Over the last year we have been running Putting Art on the Map in partnership with the Imperial War Museum. With funding from the Nesta R&D Digital Innovation Fund we were able to test if crowdsourcing an art collection, in online and offline spaces, could generate deeper engagement with the collection. Through mystery-solving tools on Historypin and a series of live events with other institutional partners, we explored different ways of inviting the public to participate, collaborate and contribute new pieces of information to the artworks. The contributions fed into a co-curated Google Art Project by Dr Alice Strickland and the data gathered flowed back into IWMs’ collections.
Throughout the project there were strong examples of public contributions and evidence of deep engagement. However, the primary insight from by this project was that while metadata crowdsourcing in this form can deepen the social engagement of audiences that already have an interest in the subject or collection in question, it struggles to increase the initial breadth of engagement and does not show potential to engage new audiences.
In addition to this important distinction, we learned some key lessons about how to improve a crowdsouring project focusing on deepening engagement between interested audiences and an art collection:
Broad, open calls to action for people interested in First World War art were not effective in engaging a wider audience, while identifying specific communities of interest and requesting their help was more useful.
Inviting specific communities to engage their own existing networks was more effective in generating participation than trying to build a new community around a theme or topic
The ability to give clarity of purpose to participants in user-generated content projects is essential for their success, as is the need to explicitly value the expertise of users.
A high level of curatorial input from across different institutional departments, not just the art department, is important to ensure that the correct questions are being asked and participants feel their participation is genuinely needed and valued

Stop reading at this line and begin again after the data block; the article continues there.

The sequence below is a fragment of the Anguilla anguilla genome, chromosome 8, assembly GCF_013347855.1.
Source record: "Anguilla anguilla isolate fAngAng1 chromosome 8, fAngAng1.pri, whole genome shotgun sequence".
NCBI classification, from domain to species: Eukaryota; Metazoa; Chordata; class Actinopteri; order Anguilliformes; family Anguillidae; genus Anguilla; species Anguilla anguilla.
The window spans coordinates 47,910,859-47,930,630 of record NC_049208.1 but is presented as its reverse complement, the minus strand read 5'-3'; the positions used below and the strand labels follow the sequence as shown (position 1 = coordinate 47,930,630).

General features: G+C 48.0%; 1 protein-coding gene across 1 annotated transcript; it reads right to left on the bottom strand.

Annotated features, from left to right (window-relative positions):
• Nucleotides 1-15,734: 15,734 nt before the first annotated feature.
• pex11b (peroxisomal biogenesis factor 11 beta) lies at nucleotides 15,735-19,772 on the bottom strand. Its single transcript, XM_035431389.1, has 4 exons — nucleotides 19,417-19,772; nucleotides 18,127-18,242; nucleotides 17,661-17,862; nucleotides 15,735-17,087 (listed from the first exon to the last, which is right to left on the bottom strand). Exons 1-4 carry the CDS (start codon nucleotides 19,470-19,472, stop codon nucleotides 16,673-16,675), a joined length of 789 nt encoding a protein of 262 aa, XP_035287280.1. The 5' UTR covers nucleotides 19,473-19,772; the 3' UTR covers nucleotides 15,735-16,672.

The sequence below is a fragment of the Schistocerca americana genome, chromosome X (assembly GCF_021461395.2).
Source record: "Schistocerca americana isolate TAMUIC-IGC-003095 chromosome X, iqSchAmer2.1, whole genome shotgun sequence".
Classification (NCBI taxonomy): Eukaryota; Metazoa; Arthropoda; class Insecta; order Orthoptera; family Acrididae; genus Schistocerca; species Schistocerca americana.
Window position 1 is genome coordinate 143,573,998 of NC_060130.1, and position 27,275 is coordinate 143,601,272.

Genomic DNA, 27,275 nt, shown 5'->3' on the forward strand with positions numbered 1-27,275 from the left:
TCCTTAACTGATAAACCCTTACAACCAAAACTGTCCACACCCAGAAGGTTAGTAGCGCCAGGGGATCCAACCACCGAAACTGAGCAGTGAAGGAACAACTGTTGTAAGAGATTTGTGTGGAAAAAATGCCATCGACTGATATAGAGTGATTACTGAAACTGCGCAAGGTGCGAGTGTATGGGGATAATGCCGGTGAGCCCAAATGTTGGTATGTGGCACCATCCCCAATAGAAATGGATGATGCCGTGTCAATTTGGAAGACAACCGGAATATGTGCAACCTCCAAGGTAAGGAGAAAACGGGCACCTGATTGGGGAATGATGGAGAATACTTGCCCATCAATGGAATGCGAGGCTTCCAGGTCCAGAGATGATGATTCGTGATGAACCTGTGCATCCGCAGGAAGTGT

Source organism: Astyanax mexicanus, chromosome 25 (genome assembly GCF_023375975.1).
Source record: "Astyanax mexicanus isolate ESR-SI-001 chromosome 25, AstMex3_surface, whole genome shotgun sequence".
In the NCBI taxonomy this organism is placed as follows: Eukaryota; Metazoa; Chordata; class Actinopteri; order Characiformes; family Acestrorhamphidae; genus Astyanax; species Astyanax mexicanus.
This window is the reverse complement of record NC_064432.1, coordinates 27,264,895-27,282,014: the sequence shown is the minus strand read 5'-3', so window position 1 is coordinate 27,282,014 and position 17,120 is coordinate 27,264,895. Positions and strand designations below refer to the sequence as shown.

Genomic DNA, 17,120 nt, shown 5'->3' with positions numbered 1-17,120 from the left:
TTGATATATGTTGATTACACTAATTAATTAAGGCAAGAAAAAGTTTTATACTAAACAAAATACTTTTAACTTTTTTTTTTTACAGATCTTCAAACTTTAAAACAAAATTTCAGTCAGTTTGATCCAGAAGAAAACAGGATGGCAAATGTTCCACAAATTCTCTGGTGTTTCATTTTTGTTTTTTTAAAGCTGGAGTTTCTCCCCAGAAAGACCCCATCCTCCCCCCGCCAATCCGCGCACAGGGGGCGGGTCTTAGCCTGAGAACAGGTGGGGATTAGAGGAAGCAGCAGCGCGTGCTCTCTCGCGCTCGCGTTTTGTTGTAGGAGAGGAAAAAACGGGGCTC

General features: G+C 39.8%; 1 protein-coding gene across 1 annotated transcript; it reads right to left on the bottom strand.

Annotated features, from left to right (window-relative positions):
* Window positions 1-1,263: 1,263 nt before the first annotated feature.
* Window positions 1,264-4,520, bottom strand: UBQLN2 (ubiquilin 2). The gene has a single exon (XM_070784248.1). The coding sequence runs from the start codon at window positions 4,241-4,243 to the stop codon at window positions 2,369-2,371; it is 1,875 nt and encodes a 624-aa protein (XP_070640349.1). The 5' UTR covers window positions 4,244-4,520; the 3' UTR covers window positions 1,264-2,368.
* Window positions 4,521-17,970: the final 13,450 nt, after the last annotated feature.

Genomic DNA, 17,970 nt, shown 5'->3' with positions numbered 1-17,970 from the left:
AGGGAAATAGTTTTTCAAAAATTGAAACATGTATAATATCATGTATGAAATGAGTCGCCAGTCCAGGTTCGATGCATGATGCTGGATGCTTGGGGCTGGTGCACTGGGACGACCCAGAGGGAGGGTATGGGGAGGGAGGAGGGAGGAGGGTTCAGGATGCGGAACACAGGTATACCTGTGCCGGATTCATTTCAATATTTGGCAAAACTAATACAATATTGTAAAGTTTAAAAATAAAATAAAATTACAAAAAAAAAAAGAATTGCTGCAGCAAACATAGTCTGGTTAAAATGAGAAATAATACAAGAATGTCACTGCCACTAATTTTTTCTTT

Inviting factual contributions about an art collection is more challenging than other historical materials because of the role of artistic interpretation. This was often cited by participants who felt that it wasn’t possible or relevant to add factual details. Focusing on works which were more documentary in nature helped, but it was still a barrier to soliciting factual data.
Finally, the project raised new questions and highlighted several areas that need more research, experimentation and development to better understand them before effective tools, methods and outcomes can be determined. Of greatest interest to us is the relationship between online and offline participation. This offers great potential to increase and sustain engagement, but it is not yet clear how they relate in terms of participants moving between the two spaces, or with regard to if and how digital tools might be used during a live, group event. Over the coming year we will be continuing to explore these questions through other projects and iterating both our crowdsourcing toolset and methodologies for running collaborative, offline events.
We are compiling a full Research Report which we will post here once it is completed.
This winter has seen a flurry of activity around a number of projects related to Europeana content, and the incredible work of partners across Europe helping to increase the discovery and reuse of European cultural heritage. We’re excited to be involved in four major cross-European collaborative projects which are now underway. And all of this is with a huge thanks to the Europeana Foundation team and the many many partners involved, for without their many years of groundbreaking work and diehard commitment to free and open access to culture, none of this would be possible.
Europeana Creative has also just launched the Europeana Labs, which is a fantastic new way to explore and reuse the openly licensed content made available from cultural heritage institutions across Europe.
Breandán Knowlton, Digital Product Manager of We Are What We Do, who recently joined our team from the Europeana Foundation, explains the project together with some of the other project leaders and partners.
Building off of our work in Europeana Creative, our role in Europeana Sounds is focused exclusively on using enrichment to increase access and reuse of the massive amounts of sound archives held in institutions across Europe. The three year, €6.14m project brings together an incredible team of 24 project participants, including 8 national libraries, 5 archive and research centres, 2 other public bodies, 3 non-profit organizations, 3 universities, and 3 companies. Together, we seek to meet the following objectives:
Increase the amount of audio content available via Europeana to over 1 million and improve geographical and thematic coverage by aggregating recordings with widespread popular appeal
Improve their access by enriching descriptions, developing techniques for cross-media and cross-collection linking
Develop audience-specific sound channels that will improve search facility, navigation and user experience
Promote the creative reuse of recordings
Identify and advocate recommendations on how to resolve domain constraints and improve access to out of commerce audio content, working with music publishers and rights holders
Build a network of stakeholders: specialists in technology, rights issues, software development and sound archives. The network will expand to new content-providers and mainstream distribution platforms to ensure the widest possible availability.